I Was Five and She Was Eleven
When my sister fed the geese, she honked.
Leaning up against the chickenwire fence,
She dropped her jaw to cretin level,
Stretched her lips like Ida Lupino,
Fluttered her long eyelashes and honked.
Geese stared at her and began gabbling
As the guineas screamed, the hogs grunted,
And the Rhode Island Reds buk-buk-bukkawed.
Then the slow geese wandered over, she
Leaped inside, dumped the feed all over them
And grinned. I laughed until I fell down,
Until Mahatma, the gander, hissed,
Rushed at her and pecked till the blood flew,
Till Grandma ran to break them up.
Grandma said, “Always talk soft to mules
And beggars and cornered rats, for some
Have entertained angels unawares,”
And I still try not to raise my voice.
The earth-smell of slivovitz spilled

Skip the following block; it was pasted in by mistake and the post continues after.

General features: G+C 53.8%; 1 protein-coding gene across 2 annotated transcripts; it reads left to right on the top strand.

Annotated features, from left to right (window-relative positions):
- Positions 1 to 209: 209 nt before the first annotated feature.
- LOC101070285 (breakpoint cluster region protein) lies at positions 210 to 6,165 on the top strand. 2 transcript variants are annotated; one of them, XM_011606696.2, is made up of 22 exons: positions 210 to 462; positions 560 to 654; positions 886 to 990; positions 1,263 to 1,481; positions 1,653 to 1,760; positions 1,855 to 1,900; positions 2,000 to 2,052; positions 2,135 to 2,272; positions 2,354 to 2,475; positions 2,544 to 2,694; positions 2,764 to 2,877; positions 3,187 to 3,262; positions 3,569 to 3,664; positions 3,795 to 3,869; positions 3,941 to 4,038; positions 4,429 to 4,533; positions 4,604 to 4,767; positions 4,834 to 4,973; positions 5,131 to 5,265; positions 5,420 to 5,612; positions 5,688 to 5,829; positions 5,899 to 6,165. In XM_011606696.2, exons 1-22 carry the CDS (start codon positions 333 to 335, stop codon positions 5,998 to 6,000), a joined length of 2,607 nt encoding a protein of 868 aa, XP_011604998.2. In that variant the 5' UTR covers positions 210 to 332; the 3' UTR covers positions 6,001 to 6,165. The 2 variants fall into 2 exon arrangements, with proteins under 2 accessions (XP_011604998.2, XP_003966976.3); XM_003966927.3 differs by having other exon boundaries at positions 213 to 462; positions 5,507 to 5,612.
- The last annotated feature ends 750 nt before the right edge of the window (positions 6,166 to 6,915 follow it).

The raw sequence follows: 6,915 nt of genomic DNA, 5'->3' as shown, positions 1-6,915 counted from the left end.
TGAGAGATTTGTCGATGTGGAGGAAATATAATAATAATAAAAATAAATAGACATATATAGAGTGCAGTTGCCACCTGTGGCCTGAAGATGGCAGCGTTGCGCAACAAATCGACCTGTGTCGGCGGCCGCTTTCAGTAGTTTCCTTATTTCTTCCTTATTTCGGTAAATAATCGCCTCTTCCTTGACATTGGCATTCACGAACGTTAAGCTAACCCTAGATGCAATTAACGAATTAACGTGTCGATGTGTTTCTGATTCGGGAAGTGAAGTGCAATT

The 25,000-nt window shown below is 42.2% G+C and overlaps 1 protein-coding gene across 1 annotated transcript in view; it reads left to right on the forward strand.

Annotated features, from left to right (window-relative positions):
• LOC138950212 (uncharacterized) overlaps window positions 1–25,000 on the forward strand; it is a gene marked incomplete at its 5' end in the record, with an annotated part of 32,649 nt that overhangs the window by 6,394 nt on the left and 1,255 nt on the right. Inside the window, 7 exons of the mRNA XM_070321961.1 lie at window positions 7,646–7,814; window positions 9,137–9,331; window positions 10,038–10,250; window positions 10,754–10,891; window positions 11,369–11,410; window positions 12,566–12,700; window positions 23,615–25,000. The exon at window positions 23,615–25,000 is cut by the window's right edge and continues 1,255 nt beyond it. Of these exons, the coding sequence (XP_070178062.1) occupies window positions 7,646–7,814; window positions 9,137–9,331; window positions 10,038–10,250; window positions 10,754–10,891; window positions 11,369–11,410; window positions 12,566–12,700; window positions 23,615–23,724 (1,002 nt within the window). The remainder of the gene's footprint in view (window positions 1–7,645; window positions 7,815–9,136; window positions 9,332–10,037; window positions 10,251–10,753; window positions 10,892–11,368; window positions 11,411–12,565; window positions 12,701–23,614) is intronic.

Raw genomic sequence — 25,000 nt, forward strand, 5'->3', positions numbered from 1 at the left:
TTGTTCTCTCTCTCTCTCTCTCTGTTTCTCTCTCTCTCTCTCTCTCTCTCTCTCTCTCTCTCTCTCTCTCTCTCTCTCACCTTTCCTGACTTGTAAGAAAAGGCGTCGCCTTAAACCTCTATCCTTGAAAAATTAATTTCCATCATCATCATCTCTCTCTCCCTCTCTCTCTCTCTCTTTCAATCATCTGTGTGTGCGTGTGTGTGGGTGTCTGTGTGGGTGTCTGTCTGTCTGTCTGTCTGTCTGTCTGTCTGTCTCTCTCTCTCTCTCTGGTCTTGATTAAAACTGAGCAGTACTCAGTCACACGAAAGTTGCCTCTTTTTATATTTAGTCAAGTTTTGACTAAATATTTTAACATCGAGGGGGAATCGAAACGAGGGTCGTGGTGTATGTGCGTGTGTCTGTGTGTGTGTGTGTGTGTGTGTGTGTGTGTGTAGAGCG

Joins the happy roses,
Chrysanthemums’ wild babbling,
Bohemians asleep, sitting
Straight up to the dead perfection
Of a Buxtehude chorale.
What’s going on here?
This is anarchy, wanting
The grass to sing in six-part harmony.
We should be lusting
After our own reflections. Surely
The Bohemians are drunk,
And flowers are infamous
For their fecklessness.
Little love-making extensions
Of the earth, you protrude
From the dead, and from the hands
Of dead-drunk Bohemians
Who today are as green as grass
And tomorrow will compost under it.
Ah, in the moonlight the concertina caterwauls,
Sweet and unambitious, and in the cathedral
The Bohemians slumber on, drunk or dead,
Sitting squarely on their hands on the center aisle
In the middle of the road heading
Toward the rise and fall of all our yesterdays.